India’s Bombay high court on Thursday (22) rejected an appeal filed by business tycoon Vijay Mallya seeking a stay on the petition filed by country’s law enforcement and economic intelligence agency, Enforcement Directorate (ED) before a trial court to start legal proceedings against Mallya under Fugitive Economic Offenders Act.
According to a report by news agency ANI, ED wants Mallya to be declared as a fugitive economic offender and assets to be confiscated under the law in connection with Rs 90 billion alleged bank fraud case. The probe agency also sought the court ruling to confiscate all his assets whose value is estimated to be around Rs 125bn.
According to the new Indian law, a fugitive economic offender is an individual against whom warrants for arrest are issued for his role in the select economic offence involving a sum of at least one billion rupees or more and has moved out of India so as to avoid legal proceedings. The new law, Fugitive Economic Offenders Act, 2018 got the nod from Indian president this year.
Bombay high court’s latest ruling is another major setback to insecure liquor baron after UK high court’s order on Wednesday (21). The court in London ordered to pay £88000 to Swiss lender, UBS Investment Bank which had issued £20.4 million mortgage loan to Mallya’s London house. The court ruled to pay the sum by January 4, 2019.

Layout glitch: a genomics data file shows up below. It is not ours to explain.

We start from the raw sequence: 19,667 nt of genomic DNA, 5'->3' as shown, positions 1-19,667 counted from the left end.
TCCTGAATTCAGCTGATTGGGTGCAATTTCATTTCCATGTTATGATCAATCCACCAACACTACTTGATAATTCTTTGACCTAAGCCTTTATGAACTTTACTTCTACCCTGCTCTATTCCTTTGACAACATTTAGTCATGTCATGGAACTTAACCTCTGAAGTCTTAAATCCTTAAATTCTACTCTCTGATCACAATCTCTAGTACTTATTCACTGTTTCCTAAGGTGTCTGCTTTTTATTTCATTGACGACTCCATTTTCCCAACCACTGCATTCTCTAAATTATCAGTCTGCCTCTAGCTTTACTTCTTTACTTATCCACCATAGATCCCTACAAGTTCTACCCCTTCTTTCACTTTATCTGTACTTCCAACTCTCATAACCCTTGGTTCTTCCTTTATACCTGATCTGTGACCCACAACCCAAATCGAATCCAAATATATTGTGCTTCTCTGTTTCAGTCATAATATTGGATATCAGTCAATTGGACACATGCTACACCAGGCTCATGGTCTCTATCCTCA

The lender earlier in its petition before UK high court sought the possession of Mallya’s London house on the grounds that the mortgage hasn’t repaid by the borrower. The immovable property faces London’s Regent’s Park, was being used by Mallya as his family home.
The former boss of grounded Kingfisher Airline, who is on bail on an extradition warrant after his arrest in April 2017 is in a long battle against the attempts of the Indian government to get him extradited from the UK on charges of fraud and money laundering amounting Rs 90bn.
Former liquor baron is staying in the UK since March 2016. His extradition case is in its final stage at Westminster Magistrates’ Court in London is expected to deliver its a ruling later this year.
The legal proceedings in the extradition from the UK involves a number of steps including a judgment by the judge on whether or not to issue a warrant of arrest.
Yet another court proceedings, Mallya had also lost his appeal in the UK’s Court of Appeal against a UK High Court ruling which favoured 13 Indian lenders to recover sum amounting nearly £1.145bn